In addition to McGill’s leadership and the Leadership Council’s civic engagement work on behalf of Black communities, Pacheco de Alas also highlighted other New Mexico Black-led organizations they’ve invested in, including the African American Greater Albuquerque Chamber of Commerce and Black Health New Mexico.
A movement versus a moment
The past year has seen broader attention to police violence, systemic racism, and disproportionate health outcomes faced by Black people in light of the pandemic. Particularly after the killing of George Floyd, the country as a whole began to pay greater attention to issues already well-known to Black people.
“It was time for white people to actually stand up and say, enough, we’re not going to take this anymore. And we really did need our white brothers and sisters to work beside us,” said Herndon. “So we saw more outpouring in terms of financial resources that were there to support African American organizations.”
“It makes it important to other people now,” remarked Bellamy.
At the same time, it would be a mistake to confuse the work done by Black civic leaders with recent protests for racial justice. While the latter can bring greater attention to the former, McGill emphasized that the work Leadership Council does is systemic and long-term.
“I think that people often conflate protests with movements,” said McGill. “Protests are part of movements. But in some respects, when people focus just on the protests and not on the reasons for them, what it’s distilled into is making it a moment, and not a movement.”
“So what we say is that this is a movement, and not a moment.”
One project the group undertook was civic engagement within Black communities to build political power in the state.
Last year saw the election of more Black candidates to positions in state government than before.
Judge Shammara Henderson was elected to the New Mexico Court of Appeals following her appointment earlier in the year, making her the first Black woman to win a statewide election in New Mexico. Additionally, Sen. Harold Pope, D-Albuquerque, became the first Black state senator in state history. “It was really important to have that happen,” said Herndon.
“We’re taking the next step into saying we want to be a political player and host these conversations,” said Bellamy about the upcoming candidate forum. “It’s kind of the only way we’re going to get our questions asked or answered.”
“There are problems that are really unique to the Black community that don’t get resolved by some broad educational equity bill, or small business bill,” he said. “We actually need solutions that are as specific and acute as the problem.”
McGill said organizers will raise voting rights as an issue at the forum, alluding to recent voter suppression measures passed in Georgia. “We want to find out, truly, what do you believe about people’s right to vote? What will you do as a representative to protect it? And do you think that what’s happening right now is appropriate?”
“We have an opportunity to see these candidates not giving us canned responses. I think we’ve all had enough of that,” she added.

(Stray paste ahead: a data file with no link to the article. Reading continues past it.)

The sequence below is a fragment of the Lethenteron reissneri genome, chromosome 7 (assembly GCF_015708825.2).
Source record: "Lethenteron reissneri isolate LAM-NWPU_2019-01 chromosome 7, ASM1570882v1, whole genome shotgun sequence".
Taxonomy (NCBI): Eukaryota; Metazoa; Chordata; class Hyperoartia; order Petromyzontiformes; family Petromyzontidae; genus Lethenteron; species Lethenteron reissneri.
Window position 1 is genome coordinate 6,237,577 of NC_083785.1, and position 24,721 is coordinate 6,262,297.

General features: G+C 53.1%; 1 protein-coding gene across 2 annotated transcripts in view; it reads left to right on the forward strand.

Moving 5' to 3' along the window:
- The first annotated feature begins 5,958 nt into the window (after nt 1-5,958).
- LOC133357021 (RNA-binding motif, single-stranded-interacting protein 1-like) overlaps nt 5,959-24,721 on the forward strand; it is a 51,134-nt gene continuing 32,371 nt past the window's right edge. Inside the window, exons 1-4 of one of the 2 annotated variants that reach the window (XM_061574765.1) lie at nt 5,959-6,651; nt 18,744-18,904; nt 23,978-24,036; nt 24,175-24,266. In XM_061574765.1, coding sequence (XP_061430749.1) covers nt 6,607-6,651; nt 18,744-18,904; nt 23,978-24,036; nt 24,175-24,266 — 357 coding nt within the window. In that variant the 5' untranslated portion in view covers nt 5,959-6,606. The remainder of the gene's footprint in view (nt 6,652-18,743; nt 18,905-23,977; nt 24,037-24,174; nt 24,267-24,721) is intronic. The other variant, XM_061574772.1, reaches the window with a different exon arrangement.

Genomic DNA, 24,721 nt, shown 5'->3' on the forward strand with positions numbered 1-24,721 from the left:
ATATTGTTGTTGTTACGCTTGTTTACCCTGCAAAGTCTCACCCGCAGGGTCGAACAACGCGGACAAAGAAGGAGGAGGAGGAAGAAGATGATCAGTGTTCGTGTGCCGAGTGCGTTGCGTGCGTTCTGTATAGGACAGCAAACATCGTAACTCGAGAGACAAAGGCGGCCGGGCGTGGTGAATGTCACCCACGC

Heather Ferguson, executive director of New Mexico Common Cause, which has partnered on the forum, agreed. “I think it will be really telling for the public to be able to get these people on record about where they stand on what is so clearly a national focus right now.”
“There’s always that kind of toss-away of, well, there’s not a lot of Black people in New Mexico anyway,” said Megan Bott, the former marketing and communications manager with the Voters Collaborative. Bott currently sits on the board of People Requiring Equality within Systemic Systems (PRESS) New Mexico, a community based group that combats systemic racism and is a partner for the candidate forum. “If anything, it means that we need to make sure our voices are heard even more, because we lack representation.”
Another partnering organization is New Mexico Asian Family Center, which serves and advocates for New Mexico’s Asian and Pacific Islander community.
The candidate forum, they say, offers an opportunity to work together with the Black community.
“Obviously, both communities are under attack right now,” said Moira Tañedo, an intern with the organization. “We’re coming together in order to find a representative to voice our communities’ concerns.”
Their community grapples with the tricultural myth as well.
“The lack of language access in this state is the biggest example of that,” said Huong Nguyen, community engagement director for the group, explaining the difficulties some in the community run into when dealing with state agencies that don’t make documents available in languages beyond English, or even Spanish.
Nainika Ravichandran, also an intern, added that the “model minority” myth–– which holds that Asian Americans are generally well-off compared to other minority groups–– was also key to the relative neglect of their community. “I think that in combination with the tricultural myth, this really makes it really hard for the Asian American community to receive resources and representation.”
Sponsors say the candidate forum is an opportunity for communities typically left out by the tricultural myth to have their voices heard by the individuals seeking to represent them in Congress, while also providing voters crucial information about the election.
“When else do we have an opportunity–– because of the nature of how fast this election has to happen–– for the interests of the African American community to have center stage?” said Bellamy. “It is a ripe opportunity to get the needs of Black children and families in front of the folks who will represent us for years to come.”